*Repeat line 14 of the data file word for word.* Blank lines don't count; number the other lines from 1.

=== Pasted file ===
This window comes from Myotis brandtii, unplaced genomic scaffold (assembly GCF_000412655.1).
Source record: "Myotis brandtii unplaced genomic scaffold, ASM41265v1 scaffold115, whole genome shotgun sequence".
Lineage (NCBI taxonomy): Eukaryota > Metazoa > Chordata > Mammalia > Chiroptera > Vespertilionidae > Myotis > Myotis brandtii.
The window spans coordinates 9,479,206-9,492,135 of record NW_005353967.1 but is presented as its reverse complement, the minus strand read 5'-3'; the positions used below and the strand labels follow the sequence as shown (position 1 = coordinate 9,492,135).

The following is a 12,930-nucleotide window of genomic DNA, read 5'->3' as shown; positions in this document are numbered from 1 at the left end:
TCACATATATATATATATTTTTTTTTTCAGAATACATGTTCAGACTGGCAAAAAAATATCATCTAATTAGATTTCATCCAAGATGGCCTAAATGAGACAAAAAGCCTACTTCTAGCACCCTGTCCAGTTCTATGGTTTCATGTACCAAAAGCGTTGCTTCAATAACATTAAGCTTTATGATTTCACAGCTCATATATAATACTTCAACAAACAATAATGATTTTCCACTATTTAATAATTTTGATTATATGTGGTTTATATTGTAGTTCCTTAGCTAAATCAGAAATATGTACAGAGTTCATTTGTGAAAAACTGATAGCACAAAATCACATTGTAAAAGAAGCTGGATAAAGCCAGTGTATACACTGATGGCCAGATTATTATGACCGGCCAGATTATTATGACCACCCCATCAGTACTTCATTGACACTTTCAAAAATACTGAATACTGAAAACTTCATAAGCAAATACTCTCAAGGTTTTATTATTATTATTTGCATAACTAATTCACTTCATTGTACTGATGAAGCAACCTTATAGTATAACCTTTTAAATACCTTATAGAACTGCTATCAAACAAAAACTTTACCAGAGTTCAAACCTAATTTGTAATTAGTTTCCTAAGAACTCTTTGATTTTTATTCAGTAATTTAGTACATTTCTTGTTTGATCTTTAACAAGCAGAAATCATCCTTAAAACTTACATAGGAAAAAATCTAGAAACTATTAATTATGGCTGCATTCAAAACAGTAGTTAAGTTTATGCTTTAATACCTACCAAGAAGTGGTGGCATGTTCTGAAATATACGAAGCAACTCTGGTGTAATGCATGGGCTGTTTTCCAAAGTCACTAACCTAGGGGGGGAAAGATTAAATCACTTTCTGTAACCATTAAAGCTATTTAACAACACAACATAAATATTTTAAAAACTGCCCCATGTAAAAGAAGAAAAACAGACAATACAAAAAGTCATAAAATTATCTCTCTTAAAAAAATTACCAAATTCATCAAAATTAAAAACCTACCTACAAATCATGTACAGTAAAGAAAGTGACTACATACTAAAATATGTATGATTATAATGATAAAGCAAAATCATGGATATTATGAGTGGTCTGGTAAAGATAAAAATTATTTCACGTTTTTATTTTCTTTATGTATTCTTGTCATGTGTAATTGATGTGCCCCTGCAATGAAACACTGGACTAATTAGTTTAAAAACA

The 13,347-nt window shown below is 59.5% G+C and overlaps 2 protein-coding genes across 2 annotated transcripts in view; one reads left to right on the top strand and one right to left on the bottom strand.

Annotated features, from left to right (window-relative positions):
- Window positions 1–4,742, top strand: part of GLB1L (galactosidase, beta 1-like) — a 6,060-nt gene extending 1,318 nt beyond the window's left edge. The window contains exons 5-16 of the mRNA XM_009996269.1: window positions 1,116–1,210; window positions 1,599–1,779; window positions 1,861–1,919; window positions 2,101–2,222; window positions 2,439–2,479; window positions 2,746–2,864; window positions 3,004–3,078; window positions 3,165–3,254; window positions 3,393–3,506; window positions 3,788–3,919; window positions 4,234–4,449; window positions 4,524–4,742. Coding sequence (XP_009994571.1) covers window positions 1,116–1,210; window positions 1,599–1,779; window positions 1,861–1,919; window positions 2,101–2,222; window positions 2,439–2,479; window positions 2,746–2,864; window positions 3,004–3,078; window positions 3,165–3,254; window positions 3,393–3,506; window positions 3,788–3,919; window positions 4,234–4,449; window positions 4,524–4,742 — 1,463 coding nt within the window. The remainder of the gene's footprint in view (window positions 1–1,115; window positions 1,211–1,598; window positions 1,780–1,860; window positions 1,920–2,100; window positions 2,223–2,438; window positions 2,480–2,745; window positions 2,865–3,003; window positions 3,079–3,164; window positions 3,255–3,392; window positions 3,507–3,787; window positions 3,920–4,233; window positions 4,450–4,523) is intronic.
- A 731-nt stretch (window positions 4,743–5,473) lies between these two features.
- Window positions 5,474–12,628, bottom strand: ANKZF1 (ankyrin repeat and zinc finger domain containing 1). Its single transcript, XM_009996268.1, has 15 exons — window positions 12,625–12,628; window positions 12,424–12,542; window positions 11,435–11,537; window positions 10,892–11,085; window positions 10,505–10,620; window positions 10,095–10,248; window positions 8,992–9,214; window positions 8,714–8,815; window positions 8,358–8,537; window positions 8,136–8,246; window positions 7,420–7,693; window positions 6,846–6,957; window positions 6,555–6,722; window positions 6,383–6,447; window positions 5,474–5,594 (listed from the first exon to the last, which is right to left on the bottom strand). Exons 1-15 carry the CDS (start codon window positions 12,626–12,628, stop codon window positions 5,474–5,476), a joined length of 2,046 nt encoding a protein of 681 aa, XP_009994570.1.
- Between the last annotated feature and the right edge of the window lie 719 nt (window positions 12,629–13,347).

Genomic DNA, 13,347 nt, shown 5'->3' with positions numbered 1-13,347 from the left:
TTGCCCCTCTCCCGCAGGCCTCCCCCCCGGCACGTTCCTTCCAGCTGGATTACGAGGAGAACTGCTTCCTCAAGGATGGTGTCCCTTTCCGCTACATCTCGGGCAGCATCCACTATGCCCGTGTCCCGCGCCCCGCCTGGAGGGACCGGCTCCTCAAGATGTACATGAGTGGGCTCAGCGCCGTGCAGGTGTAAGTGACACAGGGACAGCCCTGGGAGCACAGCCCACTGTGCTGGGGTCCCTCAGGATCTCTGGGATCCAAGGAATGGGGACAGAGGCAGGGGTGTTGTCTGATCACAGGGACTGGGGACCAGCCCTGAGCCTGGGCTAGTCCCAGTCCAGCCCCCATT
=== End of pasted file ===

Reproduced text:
TTGCCCCTCTCCCGCAGGCCTCCCCCCCGGCACGTTCCTTCCAGCTGGATTACGAGGAGAACTGCTTCCTCAAGGATGGTGTCCCTTTCCGCTACATCTCGGGCAGCATCCACTATGCCCGTGTCCCGCGCCCCGCCTGGAGGGACCGGCTCCTCAAGATGTACATGAGTGGGCTCAGCGCCGTGCAGGTGTAAGTGACACAGGGACAGCCCTGGGAGCACAGCCCACTGTGCTGGGGTCCCTCAGGATCTCTGGGATCCAAGGAATGGGGACAGAGGCAGGGGTGTTGTCTGATCACAGGGACTGGGGACCAGCCCTGAGCCTGGGCTAGTCCCAGTCCAGCCCCCATT